Jordan’s King Abdullah preferred living with a Jewish state than with a Husseini-led Palestinian state as long as the Jews accepted his annexation of that part of Palestinian territory that came to be called the West Bank. Egypt, for its part, had its eyes on the southern Negev and ended up with what came to be called the Gaza Strip.

Mr. Morris takes the Arabs to task for refusing to recognize the UN’s support of a Jewish state as an ethical statement by the world community. “The vote represented humanity’s amends for 2,000 years of humiliation and persecution - both by the Christian and Islamic worlds - of the Jews, the world’s eternally stateless people.” A more pragmatic view was taken by Israel’s founding father, David Ben-Gurion. “Why should the Arabs make peace?” he asked a colleague rhetorically. “We’ve taken their country. Sure, God promised it to us, but our God is not theirs. There have been the Nazis, Hitler, Auschwitz, but was that their fault? They only see one thing. We have come here and stolen their country.”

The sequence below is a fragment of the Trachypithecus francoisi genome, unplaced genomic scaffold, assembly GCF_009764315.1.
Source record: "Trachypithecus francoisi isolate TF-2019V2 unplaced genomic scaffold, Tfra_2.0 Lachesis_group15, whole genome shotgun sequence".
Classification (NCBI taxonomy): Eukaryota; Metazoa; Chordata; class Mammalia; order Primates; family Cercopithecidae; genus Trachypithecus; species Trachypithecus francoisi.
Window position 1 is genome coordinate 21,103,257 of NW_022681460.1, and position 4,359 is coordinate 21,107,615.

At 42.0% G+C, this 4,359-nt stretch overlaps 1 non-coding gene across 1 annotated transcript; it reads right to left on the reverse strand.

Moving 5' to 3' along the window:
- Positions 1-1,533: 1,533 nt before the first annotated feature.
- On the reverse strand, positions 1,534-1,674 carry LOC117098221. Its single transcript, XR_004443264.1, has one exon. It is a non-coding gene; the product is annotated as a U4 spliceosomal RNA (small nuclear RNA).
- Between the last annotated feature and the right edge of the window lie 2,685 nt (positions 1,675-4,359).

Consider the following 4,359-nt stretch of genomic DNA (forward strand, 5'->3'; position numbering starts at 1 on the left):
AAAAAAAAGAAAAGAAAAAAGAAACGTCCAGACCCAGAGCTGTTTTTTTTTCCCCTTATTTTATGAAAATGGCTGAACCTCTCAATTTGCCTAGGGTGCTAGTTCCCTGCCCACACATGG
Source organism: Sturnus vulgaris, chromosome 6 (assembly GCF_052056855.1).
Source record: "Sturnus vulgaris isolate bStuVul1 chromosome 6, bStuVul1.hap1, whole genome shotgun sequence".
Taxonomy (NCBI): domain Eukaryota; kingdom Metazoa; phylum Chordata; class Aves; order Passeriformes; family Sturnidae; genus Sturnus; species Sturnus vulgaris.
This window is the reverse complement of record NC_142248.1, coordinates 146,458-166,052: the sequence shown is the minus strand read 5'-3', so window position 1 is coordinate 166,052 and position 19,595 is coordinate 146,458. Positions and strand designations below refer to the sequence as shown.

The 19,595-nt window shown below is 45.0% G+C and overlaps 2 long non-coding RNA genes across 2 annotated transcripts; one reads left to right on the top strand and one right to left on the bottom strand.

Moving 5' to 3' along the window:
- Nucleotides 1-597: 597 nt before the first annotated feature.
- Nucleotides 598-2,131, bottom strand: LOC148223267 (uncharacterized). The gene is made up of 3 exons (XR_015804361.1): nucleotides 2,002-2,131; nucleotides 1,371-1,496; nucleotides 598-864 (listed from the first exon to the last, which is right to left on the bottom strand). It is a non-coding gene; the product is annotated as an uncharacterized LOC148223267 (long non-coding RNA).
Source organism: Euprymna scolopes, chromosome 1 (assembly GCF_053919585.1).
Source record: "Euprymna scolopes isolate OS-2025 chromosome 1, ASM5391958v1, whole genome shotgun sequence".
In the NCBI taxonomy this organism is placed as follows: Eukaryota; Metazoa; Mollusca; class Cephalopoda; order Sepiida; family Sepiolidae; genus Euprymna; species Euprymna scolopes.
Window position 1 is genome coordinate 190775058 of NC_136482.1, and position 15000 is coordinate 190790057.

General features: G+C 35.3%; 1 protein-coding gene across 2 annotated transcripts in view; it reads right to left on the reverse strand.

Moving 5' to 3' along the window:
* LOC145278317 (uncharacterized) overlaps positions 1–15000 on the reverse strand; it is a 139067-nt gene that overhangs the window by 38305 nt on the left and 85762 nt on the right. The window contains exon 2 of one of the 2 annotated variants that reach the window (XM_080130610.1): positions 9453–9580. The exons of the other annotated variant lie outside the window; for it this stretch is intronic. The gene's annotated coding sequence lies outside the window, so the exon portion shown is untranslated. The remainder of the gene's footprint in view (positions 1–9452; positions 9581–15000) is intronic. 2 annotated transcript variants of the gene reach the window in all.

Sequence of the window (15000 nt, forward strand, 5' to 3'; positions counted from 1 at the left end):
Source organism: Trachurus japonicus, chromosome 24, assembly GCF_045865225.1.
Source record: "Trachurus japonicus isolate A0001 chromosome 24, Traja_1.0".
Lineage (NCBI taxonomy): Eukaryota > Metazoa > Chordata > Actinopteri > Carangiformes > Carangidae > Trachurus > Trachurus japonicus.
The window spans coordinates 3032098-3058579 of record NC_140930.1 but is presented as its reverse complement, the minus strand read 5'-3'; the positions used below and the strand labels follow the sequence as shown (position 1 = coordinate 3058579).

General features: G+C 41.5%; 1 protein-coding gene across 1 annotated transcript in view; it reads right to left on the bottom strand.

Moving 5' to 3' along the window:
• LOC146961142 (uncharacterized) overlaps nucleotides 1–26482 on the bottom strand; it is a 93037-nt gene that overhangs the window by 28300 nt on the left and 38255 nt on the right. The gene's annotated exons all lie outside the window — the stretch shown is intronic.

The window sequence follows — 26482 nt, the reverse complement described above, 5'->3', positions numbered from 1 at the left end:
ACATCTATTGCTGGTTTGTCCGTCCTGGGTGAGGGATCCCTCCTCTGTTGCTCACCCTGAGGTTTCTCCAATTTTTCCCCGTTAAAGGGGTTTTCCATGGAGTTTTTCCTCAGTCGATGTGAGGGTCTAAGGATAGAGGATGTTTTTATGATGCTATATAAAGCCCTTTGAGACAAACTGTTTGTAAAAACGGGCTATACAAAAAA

The Arab side of the story is sparsely told, acknowledges Mr. Morris, because the archives of the Arab states remain closed to researchers.

In retrospect, the worst thing that could have happened to the Jewish state would have been Arab acceptance. Partition as envisioned by the UN would have left Israel with only a narrow Jewish majority within its boundaries, a disparity that would have been reversed within a very few years by the high Arab birth rate. The only way Israel could have survived in the long run was for the Arabs to have gone to war against it and lose.